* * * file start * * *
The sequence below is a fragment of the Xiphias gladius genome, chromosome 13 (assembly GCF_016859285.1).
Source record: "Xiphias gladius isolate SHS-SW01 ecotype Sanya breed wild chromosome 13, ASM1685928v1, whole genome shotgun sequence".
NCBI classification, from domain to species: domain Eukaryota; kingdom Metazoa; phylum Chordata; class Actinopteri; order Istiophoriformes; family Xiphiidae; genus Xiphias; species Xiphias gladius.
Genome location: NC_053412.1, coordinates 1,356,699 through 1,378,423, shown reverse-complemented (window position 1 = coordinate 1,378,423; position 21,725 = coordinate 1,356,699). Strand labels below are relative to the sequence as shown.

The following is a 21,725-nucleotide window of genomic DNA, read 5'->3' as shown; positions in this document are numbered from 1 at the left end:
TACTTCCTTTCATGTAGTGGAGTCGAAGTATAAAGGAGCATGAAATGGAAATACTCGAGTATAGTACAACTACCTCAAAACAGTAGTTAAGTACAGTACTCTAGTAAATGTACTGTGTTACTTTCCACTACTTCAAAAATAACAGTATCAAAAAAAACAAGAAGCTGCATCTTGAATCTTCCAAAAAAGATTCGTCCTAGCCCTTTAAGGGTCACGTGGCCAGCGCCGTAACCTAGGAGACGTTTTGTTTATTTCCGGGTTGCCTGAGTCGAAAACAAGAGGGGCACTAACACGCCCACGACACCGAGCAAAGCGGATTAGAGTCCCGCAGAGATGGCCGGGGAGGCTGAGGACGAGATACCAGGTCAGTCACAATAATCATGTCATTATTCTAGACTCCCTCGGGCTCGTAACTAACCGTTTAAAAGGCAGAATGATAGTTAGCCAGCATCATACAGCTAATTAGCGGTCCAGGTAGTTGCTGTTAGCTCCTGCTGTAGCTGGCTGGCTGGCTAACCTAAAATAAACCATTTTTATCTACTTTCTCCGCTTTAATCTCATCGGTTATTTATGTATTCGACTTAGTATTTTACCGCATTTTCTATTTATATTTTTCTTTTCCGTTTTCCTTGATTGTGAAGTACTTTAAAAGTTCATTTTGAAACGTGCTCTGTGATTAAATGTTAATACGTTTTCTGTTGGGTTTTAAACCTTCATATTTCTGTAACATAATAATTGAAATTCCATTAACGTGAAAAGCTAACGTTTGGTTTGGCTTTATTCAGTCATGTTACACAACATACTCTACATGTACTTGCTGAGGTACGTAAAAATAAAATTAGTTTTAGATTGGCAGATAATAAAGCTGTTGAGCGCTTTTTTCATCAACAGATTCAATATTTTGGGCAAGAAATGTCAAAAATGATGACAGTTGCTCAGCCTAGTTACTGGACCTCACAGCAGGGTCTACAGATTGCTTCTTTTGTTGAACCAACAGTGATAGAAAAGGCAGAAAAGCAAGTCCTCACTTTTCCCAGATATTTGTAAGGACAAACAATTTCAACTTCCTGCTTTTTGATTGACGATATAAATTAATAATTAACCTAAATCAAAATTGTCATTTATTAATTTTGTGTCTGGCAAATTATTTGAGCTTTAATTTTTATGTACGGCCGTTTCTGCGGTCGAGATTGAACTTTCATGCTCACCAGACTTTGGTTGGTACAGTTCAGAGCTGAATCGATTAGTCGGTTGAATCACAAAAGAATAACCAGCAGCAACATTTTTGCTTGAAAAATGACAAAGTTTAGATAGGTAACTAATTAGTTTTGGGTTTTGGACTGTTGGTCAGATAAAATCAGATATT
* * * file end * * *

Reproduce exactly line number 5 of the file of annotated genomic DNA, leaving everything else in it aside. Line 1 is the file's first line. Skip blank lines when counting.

The following is a 21,725-nucleotide window of genomic DNA, read 5'->3' as shown; positions in this document are numbered from 1 at the left end: